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Open Access Category: AJFSN Total View - 526
Comparison of the Proximate Composition of Avocado Pear Food Spread and Fatty Acid Profile of its Oil Extract with Margarine Paper ID: AJFSN-04-11-2019-153
Abstract : Avocado food spread was formulated using avocado pear fruit (Persea Americana) (Zutano variety). Proximate analysis was carried out on the food spread using standard AOAC methods. Oil from the avocado food spread was extracted using soxhlet extraction method and characterized using gas chromatograph-mass spectrometry (GC-MS). Its fatty acid profile was compared with blue band margarine as control. The margarine had a high concentration of Hexadecanoic acid methyl ester (palmitic acid) concentration of 50% which is a saturated fatty acid. It was rich in 9-Octadecenoic acid, methyl ester (32%) and 9, 12- Octadecenoic acid, methyl ester (5.69%) respectively. The avocado spread oil contained predominately 9-octadecenoic acid (z)-, methyl ester (oleic acid) a monounsaturated omega-9 fatty acids at the concentration of 45.69% and also 11 Octadecenoic acids, methyl ester (24.03%); Eicosanoic acid, methyl ester (13.17%), and 9,12-Octadecadienoic acid methyl ester (5.57%) respectively. Oil from Avocado pear has a healthy fat composition and should be commercially packaged for use as a food spread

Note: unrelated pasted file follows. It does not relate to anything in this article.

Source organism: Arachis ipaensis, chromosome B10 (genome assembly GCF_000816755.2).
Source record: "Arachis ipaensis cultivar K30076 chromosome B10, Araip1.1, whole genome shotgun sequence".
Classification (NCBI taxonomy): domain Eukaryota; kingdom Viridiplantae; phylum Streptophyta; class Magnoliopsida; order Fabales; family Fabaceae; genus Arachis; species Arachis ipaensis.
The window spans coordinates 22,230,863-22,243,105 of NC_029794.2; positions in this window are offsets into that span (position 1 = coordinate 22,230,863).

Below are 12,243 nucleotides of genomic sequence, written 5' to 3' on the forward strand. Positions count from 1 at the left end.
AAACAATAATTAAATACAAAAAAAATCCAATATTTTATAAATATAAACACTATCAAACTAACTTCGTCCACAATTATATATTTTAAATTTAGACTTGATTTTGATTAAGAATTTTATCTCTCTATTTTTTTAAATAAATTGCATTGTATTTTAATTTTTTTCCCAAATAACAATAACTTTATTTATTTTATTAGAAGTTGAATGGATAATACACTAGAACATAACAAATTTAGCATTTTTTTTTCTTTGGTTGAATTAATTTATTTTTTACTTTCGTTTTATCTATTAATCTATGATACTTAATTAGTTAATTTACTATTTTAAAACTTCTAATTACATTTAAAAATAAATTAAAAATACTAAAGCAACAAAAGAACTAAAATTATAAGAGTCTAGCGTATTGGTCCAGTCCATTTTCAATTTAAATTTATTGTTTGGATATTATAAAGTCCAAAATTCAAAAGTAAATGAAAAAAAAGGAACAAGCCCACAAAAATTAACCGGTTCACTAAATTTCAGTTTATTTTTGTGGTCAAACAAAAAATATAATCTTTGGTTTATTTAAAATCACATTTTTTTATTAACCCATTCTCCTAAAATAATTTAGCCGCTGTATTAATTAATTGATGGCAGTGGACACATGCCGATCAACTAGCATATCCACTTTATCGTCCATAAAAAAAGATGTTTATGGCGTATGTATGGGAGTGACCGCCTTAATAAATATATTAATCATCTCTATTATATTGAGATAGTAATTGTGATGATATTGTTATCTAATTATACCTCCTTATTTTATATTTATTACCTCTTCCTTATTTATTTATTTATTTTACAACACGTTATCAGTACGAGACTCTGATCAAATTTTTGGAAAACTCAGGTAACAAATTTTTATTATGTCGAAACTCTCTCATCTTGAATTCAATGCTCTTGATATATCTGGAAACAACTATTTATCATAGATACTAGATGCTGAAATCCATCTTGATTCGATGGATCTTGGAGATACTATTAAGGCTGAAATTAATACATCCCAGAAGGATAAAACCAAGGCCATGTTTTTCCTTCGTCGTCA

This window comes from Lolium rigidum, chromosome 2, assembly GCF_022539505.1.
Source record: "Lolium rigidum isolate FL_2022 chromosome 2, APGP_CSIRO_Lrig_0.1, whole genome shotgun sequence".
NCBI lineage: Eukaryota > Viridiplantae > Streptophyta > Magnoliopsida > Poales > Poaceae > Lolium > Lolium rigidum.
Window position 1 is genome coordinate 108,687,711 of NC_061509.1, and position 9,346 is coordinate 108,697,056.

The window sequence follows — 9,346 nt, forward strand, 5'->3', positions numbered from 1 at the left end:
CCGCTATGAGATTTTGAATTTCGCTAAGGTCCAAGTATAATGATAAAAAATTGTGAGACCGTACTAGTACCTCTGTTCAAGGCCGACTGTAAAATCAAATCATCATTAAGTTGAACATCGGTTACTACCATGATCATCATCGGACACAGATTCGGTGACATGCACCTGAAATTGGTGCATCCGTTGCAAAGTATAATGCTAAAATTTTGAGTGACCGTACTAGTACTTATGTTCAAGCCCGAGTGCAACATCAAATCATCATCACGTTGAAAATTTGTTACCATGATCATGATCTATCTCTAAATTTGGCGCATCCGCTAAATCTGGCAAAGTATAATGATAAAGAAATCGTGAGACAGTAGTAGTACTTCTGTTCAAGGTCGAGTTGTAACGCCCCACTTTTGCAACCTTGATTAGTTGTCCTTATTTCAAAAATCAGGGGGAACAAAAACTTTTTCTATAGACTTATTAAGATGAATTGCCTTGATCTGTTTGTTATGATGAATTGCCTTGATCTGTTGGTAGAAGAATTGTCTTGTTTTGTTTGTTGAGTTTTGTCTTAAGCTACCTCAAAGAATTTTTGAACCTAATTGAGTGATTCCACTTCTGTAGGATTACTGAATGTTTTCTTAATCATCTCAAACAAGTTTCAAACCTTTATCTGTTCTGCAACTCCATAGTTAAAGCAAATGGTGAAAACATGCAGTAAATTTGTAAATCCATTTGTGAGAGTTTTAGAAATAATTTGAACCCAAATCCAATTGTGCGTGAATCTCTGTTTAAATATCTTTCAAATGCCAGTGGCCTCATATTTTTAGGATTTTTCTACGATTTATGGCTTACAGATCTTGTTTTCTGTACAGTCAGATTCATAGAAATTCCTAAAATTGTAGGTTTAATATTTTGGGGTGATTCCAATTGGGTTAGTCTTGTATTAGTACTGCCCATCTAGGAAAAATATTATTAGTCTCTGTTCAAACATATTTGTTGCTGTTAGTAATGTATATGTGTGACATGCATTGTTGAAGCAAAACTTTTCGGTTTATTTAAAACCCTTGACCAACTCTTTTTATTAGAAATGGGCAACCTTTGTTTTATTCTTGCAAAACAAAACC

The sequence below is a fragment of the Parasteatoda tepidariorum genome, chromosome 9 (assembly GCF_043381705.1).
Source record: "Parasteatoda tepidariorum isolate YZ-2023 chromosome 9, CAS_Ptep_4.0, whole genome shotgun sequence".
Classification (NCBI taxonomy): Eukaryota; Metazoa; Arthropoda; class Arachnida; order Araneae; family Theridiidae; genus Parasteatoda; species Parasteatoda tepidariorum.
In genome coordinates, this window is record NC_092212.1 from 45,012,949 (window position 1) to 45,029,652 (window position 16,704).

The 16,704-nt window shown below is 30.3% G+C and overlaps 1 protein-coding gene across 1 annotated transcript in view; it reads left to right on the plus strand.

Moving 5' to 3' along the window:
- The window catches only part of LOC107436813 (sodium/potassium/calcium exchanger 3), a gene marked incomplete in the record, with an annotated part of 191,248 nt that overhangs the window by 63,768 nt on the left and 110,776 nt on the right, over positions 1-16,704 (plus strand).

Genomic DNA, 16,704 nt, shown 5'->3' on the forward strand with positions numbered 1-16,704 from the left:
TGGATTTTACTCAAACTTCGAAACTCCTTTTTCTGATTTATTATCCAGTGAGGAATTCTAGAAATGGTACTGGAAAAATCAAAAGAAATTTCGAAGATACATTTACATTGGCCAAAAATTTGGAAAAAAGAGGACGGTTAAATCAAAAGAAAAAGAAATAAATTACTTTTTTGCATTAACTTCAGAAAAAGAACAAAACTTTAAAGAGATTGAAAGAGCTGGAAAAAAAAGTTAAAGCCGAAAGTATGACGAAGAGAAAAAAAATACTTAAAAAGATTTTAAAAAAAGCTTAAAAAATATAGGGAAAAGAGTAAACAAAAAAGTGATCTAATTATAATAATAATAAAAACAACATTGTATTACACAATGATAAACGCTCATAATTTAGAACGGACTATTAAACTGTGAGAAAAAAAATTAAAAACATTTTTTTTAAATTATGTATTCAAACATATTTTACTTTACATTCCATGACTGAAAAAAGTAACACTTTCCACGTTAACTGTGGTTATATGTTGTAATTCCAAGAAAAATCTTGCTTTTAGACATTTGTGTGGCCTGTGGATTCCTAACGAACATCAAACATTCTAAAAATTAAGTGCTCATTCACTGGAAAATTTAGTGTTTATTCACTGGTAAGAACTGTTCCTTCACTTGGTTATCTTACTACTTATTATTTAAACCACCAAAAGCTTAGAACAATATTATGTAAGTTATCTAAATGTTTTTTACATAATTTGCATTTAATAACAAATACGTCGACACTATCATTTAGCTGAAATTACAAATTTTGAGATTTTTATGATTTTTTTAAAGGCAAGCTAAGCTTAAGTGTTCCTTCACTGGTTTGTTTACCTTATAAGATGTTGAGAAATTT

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Open Access Category: AJFSN Total View - 142
Bioactive Lipids and phospholipids classes of Buffalo and Goat Milk affected by Seasonal variations Paper ID: AJFSN-06-10-2019-132
Abstract : This research was figuring out the impact of seasonal variations on bioactive lipids content in both Egyptian buffalo and goat milk. Thirty-two samples of buffalo-milk and eighteen goat milk samples were collected and well- mixed to obtain 4 and 3 composite samples respectively. Chemical composition, total conjugated diene (C18:2) & triene (C18:3) and fatty acids profile were estimated using GC-MS apparatus. Phospholipids (PLs) were determined using 31P-NMR technique. Data detected that buffalo and goat milk contained higher contents of Butyric acid (BA) in winter than summer. Results manifested that total Odd and Branched Chain Fatty Acids (OBCFAs) contents of buffalo milk were higher during summer than in winter. Buffalo milk had higher total PLs either in summer or winter seasons than goat milk. Goat milk had higher contents of Phosphatidylcholine (PC), phosphatidylethanolamine (PE), sphingomyelin (SM) and phosphatidylglycerol (PG) but buffalo milk had higher content of phosphatidylserine (PS) and phosphatidylinositol (PI).